Transactions may be limited
Due to a banking law called Regulation D, savings accounts have historically been limited to six monthly outgoing withdrawals. However, the Federal Reserve loosened that requirement in 2020, allowing unlimited transfers or withdrawals during the pandemic.
While the Fed hasn’t re-imposed savings transfer limits, some banks and credit unions may choose to put limits in place. Exceeding their limit could result in fees or restrictions on your account. So, be sure you understand the withdrawal rules for any HYSA you’re considering.
No physical locations
Since HYSAs are typically online-only banks, they may not have a physical branch you can visit. So, if you prefer face-to-face customer service or need to deposit cash regularly, a HYSA may not be the best choice.
However, some online banks have partnerships with ATM networks, where you can deposit cash, but it could be a hassle, depending on where you live.
To sum up, a HYSA can be an excellent place to keep cash for short-term needs. You receive above-average APY, relatively easy access to your money, and extremely low risk. However, keeping too much money in savings could hurt your finances in the long run if you don’t earn more than inflation erodes your wealth.
Even the highest APYs lag behind average annual stock market returns, which historically have been about 10%. Underinvesting and missing out on the potential growth of a well-diversified portfolio could be one of the most significant risks to your future financial security.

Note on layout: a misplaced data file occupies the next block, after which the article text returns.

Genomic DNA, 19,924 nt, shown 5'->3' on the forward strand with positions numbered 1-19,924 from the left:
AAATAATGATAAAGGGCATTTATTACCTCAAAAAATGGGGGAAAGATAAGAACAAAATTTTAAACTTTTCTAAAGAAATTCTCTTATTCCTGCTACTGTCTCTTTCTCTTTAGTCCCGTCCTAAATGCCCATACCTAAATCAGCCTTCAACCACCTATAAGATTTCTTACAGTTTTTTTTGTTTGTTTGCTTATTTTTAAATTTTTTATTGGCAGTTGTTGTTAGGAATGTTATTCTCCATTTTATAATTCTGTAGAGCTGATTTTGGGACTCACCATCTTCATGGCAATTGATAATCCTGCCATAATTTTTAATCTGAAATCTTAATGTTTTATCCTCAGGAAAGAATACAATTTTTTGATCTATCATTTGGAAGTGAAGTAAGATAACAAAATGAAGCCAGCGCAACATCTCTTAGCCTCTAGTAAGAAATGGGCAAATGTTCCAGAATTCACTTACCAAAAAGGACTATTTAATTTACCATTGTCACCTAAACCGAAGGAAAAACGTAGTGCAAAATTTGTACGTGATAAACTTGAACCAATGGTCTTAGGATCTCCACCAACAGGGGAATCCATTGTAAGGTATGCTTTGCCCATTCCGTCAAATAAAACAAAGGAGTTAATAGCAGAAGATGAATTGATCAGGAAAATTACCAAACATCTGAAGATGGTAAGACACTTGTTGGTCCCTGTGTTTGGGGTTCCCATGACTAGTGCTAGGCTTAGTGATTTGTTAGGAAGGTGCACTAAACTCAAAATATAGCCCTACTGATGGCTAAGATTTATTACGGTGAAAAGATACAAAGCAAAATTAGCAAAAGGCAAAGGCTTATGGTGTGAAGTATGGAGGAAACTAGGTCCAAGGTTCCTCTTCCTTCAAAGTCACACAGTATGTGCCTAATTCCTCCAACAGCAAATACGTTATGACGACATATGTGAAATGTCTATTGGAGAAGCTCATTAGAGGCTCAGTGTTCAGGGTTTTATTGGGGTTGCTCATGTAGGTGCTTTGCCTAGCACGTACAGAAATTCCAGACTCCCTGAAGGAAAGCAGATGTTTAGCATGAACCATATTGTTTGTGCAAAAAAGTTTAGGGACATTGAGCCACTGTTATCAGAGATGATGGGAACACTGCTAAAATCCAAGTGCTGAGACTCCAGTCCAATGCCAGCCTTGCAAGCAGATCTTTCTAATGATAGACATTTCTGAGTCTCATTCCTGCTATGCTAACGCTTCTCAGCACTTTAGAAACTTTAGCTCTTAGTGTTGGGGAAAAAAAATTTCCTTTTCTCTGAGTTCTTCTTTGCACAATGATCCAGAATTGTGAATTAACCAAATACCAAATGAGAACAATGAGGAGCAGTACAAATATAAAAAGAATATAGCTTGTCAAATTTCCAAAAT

How to choose a high-yield savings account
See how different HYSA institutions stack up with the following:
- FDIC or NCUA insurance – ensure any online bank you choose has protections in case of failure.
- APY – is a percentage that includes the effects of compounding and represents how much interest your money will earn.
- Fees – could include overdraft fees, monthly service fees, and more that you should understand.
- Minimum opening deposit – may not be required but shows the least amount of cash you must have to open an account.
- Minimum balance requirement – may not be required but every financial institution has its own rules and could charge fees if your balance dips below a threshold.
- Convenience – including ATM availability, mobile banking, withdrawal limits, and various features that make it easy to access and manage your savings.
- Customer service – based on what you’re likely to need, such as contacting someone by phone 24/7 or chatting with an online help desk. You might look at reviews to gauge the quality of an institution’s reputation.
- Product range – including checking, CDs, credit cards, or other products you may want to have at the same institution.
- Security – look for institutions that offer two-factor authentication, encrypted communications, and other online security features.
Like any bank or credit union account, opening a HYSA doesn’t affect your credit scores. You’ll have to provide your full name, address, Social Security number, and a government-issued ID to open one. Once your HYSA opens, you can link it to your checking account for easy withdrawals and transfers, including your initial opening deposit.
While an online-only bank may not be the best option if you need in-person service or a wide range of banking products, using a HYSA with a competitive return, no fees, and user-friendly features is a terrific way to earn more on the savings you already have.